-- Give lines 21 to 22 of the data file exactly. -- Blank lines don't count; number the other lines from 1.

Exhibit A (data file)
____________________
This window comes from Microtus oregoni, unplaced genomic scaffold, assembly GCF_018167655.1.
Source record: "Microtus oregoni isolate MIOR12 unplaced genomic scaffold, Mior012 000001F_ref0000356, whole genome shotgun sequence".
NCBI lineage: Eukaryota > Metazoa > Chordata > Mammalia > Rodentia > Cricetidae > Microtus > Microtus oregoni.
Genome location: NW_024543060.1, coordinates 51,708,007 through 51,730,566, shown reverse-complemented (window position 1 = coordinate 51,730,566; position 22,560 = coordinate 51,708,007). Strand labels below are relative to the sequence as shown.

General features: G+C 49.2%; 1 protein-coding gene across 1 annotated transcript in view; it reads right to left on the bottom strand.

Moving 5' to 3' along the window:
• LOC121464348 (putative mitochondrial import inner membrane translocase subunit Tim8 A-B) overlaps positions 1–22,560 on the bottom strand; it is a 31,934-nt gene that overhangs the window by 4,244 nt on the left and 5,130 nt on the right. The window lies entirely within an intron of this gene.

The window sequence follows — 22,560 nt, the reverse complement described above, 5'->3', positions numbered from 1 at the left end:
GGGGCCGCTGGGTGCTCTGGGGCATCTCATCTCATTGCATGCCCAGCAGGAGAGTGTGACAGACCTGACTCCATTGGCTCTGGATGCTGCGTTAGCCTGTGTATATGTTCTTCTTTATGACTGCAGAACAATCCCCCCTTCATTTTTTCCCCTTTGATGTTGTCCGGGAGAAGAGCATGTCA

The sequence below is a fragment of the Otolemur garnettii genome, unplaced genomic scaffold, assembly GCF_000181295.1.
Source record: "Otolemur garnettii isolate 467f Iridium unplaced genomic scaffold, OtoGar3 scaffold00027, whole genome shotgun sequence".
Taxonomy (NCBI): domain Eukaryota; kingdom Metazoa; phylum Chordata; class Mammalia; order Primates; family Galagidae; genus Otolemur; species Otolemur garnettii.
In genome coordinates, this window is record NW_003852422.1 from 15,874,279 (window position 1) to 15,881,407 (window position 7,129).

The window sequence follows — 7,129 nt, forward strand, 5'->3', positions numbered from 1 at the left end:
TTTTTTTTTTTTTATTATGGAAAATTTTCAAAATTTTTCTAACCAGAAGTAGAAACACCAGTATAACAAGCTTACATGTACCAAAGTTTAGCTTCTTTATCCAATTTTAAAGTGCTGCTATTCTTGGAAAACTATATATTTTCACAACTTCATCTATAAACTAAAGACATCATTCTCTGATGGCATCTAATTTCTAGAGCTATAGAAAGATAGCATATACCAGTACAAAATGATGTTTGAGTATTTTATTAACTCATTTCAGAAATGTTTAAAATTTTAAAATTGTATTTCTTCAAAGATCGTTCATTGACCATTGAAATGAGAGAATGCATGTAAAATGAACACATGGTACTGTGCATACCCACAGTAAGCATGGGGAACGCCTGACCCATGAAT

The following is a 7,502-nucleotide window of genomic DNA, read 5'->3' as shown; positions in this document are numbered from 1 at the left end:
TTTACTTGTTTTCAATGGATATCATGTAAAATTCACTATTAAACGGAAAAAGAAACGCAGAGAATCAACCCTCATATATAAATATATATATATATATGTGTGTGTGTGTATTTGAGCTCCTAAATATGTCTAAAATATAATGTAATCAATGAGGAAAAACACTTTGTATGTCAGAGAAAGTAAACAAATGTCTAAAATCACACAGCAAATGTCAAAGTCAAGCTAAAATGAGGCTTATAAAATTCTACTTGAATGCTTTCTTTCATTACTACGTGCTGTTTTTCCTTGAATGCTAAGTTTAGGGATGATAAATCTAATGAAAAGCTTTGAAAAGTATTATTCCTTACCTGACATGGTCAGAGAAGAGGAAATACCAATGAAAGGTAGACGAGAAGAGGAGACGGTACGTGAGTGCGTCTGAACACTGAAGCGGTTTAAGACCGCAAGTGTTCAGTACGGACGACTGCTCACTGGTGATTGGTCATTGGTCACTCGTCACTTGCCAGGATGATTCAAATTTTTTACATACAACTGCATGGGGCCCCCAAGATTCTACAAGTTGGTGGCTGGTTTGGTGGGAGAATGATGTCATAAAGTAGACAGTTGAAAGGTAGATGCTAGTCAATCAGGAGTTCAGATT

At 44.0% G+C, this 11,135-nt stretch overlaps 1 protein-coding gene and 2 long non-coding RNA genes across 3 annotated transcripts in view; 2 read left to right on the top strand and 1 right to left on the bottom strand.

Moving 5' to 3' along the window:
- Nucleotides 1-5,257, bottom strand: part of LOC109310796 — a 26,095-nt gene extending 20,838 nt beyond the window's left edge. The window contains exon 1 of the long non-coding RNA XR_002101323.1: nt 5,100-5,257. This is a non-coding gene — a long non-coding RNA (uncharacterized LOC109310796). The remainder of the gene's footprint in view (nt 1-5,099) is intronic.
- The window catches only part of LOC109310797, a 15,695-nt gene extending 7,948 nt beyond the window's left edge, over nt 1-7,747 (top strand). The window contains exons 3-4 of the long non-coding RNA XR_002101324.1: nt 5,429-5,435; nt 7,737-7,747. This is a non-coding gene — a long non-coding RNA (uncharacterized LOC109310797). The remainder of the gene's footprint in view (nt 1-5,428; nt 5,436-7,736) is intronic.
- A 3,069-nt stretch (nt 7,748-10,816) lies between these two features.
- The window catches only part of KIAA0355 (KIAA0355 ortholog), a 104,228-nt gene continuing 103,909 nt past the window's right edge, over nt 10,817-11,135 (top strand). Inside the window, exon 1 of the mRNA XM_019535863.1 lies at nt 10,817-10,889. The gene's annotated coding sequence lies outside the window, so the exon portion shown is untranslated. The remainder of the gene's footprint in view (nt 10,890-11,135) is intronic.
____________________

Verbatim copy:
- The window catches only part of LOC109310797, a 15,695-nt gene extending 7,948 nt beyond the window's left edge, over nt 1-7,747 (top strand). The window contains exons 3-4 of the long non-coding RNA XR_002101324.1: nt 5,429-5,435; nt 7,737-7,747. This is a non-coding gene — a long non-coding RNA (uncharacterized LOC109310797). The remainder of the gene's footprint in view (nt 1-5,428; nt 5,436-7,736) is intronic.
- A 3,069-nt stretch (nt 7,748-10,816) lies between these two features.